“It took me a long time to realize that simple can be a lot better than complicated,” says visual artist and musician Matt Nelson. He’s talking about not only his stint with Richmond, Va., alt-rock band Fulflej but also the growth of his textile works—and about finding his bliss by picking up a needle and thread.

Nelson combines his love of music and his art-school training in his fabric works, which draw on applique and quilting techniques to present snapshots of a suburban artist’s inner and outer life. His largest work, a 6-foot-by-7-foot wall hanging, comprises 30 of his foot-square panels. Some celebrate the likes of Dizzy Gillespie, Rahsaan Roland Kirk, and Bob Marley. Others portray domestic idylls: a nude couple lounging on a picnic blanket, an old man watering his garden.

Nelson, a native of Arlington, studied painting and printmaking at Virginia Commonwealth University from 1990 to 1994. By 1998, he was living in a small apartment: “I didn’t have room to paint,” he says. Inspired by a photo of Perry Farrell with a cloth doll in his pocket, Nelson began making small fabric figures. His techniques are largely self-taught: “A girlfriend showed me basic sewing. Other than that, I’ve kind of winged it.”

Though Nelson now has more space—he shares a comfortable Arlington bungalow with his girlfriend—he still prefers the compact pleasures of sewing: “It’s really relaxing. There’s no chemicals. It’s quiet.”

In Nelson’s folky work, a ragged running stitch anchors the image to a felt backing. Most of the pieces are appliqued by means of a similarly rudimentary stitches. But he brings an artist’s eye to his choice of colors and textures and to the composition of each panel, even as he breaks the rules of functional sewing: The white fur of a shocked cat, cut from cotton, takes its shape from the fraying edges of the border. A translucent soy-sauce cup, beside a plate of sushi, is cut from a plastic sandwich bag and sewn to the cloth.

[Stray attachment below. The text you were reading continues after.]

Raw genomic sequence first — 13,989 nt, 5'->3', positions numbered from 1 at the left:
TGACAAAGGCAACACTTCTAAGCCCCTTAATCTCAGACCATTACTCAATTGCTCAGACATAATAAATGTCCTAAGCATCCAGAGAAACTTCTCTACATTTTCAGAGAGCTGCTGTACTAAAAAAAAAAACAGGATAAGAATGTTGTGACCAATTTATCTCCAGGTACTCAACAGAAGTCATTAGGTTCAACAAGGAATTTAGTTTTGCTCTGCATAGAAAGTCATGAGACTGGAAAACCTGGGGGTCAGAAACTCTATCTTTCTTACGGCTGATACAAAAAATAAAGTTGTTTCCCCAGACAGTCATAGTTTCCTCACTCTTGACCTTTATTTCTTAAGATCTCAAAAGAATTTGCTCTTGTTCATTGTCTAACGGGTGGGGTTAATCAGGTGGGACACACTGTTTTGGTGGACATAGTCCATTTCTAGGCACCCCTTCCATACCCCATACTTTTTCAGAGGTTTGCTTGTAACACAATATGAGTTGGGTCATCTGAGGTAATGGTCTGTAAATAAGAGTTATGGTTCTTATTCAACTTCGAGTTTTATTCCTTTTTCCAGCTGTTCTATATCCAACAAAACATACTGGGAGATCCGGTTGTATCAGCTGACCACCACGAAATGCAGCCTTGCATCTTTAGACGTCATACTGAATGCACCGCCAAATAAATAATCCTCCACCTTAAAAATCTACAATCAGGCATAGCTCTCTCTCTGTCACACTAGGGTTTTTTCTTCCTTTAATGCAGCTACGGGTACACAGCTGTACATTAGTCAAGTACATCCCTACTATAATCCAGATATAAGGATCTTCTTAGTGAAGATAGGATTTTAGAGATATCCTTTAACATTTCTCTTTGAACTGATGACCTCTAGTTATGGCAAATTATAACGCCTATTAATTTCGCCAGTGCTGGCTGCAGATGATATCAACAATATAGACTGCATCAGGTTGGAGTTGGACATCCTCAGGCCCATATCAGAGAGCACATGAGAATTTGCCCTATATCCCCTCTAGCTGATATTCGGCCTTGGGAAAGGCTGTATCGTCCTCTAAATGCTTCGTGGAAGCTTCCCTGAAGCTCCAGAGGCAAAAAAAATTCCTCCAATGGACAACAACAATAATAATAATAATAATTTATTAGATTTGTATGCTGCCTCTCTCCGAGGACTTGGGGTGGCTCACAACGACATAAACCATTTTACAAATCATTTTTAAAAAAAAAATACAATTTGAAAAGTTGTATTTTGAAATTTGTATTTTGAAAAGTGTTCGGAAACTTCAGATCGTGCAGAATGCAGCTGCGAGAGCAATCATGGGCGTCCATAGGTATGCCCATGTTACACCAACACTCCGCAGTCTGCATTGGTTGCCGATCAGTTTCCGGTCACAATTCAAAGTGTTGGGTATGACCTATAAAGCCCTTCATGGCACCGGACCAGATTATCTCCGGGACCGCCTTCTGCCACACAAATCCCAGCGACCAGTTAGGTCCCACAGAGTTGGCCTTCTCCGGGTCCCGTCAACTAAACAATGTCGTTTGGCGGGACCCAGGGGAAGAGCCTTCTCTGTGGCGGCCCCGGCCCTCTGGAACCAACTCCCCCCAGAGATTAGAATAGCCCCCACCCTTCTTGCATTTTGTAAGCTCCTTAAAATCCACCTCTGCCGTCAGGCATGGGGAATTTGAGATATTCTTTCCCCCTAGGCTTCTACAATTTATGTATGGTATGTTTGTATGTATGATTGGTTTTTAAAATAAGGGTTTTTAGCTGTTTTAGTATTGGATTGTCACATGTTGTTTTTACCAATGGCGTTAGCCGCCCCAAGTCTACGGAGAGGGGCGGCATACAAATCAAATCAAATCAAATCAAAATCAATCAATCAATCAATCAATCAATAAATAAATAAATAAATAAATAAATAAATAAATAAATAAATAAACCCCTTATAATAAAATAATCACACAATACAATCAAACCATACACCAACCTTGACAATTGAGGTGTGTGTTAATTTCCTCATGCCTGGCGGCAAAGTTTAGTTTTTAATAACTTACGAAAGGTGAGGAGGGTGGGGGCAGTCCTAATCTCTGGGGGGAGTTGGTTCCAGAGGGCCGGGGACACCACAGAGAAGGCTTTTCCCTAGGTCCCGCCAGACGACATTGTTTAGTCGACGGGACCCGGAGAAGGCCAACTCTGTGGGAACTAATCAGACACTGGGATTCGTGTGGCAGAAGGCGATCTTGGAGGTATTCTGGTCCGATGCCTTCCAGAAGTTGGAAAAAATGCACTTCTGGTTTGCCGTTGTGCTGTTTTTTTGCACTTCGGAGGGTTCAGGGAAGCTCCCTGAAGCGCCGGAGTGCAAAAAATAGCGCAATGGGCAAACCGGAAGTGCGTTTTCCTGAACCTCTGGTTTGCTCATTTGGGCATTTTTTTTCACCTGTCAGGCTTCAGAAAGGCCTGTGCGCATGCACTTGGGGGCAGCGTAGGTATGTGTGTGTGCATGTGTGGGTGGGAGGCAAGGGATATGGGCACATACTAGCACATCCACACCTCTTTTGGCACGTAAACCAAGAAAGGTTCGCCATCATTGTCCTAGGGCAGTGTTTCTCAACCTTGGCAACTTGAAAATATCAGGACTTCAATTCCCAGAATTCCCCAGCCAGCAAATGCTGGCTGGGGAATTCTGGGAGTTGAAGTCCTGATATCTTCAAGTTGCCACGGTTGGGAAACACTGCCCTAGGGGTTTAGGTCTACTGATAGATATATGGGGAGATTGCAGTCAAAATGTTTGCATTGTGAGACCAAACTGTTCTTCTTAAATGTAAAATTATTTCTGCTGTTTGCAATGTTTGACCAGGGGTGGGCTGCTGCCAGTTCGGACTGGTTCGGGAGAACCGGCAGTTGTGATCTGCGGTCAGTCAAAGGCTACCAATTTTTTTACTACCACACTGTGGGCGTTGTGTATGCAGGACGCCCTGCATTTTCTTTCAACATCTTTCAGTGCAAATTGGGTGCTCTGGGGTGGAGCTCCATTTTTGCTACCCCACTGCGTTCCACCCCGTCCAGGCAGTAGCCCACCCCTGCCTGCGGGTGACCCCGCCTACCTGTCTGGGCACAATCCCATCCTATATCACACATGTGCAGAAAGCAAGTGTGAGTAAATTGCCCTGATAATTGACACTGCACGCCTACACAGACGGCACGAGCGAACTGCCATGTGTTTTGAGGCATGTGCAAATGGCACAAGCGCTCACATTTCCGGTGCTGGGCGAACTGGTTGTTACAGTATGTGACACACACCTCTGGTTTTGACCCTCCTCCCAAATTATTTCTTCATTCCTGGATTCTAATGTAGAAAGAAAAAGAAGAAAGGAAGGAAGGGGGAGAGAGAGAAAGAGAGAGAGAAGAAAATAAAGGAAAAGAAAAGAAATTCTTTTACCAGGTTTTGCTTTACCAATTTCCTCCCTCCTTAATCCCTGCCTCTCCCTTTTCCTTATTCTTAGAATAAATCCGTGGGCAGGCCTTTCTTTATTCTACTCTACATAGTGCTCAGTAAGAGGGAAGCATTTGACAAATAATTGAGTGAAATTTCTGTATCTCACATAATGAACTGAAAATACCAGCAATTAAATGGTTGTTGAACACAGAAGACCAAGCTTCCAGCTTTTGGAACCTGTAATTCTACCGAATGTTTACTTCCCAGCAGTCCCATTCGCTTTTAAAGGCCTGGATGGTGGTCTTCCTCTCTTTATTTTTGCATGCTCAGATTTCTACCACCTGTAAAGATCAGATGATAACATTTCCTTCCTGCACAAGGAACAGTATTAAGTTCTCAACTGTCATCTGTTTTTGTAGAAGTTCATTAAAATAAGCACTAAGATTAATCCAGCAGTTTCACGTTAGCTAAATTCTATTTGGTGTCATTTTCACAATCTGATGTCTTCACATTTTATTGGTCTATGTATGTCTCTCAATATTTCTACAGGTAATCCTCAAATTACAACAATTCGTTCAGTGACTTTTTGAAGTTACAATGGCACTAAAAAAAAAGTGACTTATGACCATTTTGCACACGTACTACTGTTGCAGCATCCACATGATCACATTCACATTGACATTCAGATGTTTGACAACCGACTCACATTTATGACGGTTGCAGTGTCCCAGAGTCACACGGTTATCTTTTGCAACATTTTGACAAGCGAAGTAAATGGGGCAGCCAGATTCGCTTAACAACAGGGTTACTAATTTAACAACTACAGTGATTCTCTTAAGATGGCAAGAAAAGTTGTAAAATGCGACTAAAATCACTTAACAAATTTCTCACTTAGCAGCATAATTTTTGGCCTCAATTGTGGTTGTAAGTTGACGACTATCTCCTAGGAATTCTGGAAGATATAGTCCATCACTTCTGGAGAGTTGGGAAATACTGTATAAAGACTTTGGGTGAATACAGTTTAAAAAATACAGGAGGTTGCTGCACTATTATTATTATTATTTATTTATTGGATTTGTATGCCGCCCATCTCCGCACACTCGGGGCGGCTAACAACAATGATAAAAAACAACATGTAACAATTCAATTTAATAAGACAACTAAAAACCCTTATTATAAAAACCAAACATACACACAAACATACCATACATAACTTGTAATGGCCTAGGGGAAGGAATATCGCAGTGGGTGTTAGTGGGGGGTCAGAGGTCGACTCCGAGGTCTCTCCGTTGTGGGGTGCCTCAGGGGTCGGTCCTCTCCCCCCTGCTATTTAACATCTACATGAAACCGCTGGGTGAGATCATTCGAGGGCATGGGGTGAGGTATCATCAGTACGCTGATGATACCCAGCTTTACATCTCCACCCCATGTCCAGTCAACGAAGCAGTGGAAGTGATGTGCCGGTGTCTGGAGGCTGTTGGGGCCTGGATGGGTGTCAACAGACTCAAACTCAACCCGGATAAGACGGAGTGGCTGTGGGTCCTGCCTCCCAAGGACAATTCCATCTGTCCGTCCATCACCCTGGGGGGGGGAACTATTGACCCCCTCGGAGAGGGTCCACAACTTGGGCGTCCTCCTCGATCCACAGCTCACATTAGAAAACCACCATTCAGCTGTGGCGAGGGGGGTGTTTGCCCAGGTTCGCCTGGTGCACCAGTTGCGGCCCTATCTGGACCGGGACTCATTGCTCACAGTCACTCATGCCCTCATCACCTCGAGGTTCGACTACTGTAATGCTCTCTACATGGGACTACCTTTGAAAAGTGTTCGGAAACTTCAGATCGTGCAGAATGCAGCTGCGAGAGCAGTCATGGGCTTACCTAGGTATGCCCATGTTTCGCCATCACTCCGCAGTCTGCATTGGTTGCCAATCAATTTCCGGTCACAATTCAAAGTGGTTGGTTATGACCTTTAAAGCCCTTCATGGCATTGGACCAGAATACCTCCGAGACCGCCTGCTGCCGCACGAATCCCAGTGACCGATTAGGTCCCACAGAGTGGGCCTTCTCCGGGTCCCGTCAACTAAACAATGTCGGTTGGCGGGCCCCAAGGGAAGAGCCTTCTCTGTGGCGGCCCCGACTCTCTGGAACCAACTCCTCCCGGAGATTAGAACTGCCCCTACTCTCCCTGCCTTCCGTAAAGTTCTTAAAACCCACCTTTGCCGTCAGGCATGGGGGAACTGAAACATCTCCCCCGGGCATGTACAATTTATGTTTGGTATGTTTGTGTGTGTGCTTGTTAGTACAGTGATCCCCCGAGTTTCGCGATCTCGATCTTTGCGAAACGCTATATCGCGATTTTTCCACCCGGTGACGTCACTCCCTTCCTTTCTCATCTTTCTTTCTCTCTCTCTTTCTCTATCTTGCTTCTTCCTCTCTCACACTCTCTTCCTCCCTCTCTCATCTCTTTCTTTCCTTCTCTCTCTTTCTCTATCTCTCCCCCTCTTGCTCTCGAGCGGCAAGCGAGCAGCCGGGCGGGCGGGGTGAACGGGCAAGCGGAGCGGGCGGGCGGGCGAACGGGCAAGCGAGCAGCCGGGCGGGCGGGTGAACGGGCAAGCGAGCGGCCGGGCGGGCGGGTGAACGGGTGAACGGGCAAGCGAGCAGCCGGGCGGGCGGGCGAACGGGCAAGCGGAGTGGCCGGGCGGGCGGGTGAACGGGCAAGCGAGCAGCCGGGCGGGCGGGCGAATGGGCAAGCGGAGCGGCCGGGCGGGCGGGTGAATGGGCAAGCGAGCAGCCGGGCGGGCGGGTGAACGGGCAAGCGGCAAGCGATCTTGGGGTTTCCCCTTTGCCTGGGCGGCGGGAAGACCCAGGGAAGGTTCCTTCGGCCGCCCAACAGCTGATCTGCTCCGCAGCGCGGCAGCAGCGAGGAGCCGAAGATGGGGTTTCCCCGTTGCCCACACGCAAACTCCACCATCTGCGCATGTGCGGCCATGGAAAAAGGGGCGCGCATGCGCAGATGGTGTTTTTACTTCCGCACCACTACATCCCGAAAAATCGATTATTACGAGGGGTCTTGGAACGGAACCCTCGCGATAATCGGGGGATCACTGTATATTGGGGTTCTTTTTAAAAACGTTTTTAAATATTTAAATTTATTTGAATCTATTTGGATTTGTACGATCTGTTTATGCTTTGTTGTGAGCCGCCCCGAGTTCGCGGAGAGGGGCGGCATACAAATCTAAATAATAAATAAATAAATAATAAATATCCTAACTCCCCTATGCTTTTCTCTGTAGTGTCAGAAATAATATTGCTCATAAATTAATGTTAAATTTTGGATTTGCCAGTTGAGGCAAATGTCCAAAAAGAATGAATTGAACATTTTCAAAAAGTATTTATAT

In one of Nelson’s most striking compositions, a woman in geisha garb takes up the left side of the frame. Next to her are three stitched words: “Cool Disco Dan.” “The woman is [from] a Japanese woodblock print,” Nelson explains. “She had a backward gaze—so I had her thinking, Who wrote that on my wall?”

Nelson says his art is driven by a need to communicate his ideas to his audience as directly as possible. “As a painter, I did abstract stuff,” he recalls. He got good technical training at VCU: “I don’t think they shoved a way of thinking down my throat. [But] in art school, you’re surrounded by artists, and you’re trying to compete with the ideas of other artists. Then you get out of school, and you work at Safeway….I’m 30 now—I’ve thought a lot about what subject matter to do. You think, Would my mom understand it?”

In his aspiring-rock-star days, Nelson was a drummer—and being part of someone else’s vision was part of his dissatisfaction with the music. Now Nelson’s working on creating music by computer. That approach has the same appealing aspects as his fabric art: It’s something he can do on his own, something over which he has control. “It’s not a group thing,” he says. —Pamela Murray Winters

Matt Nelson’s fabric pictures are on display to Friday, Jan. 31, at the Common Grounds Coffeehouse, 3211 Wilson Blvd., Arlington. For more information, call (703) 312-0427.

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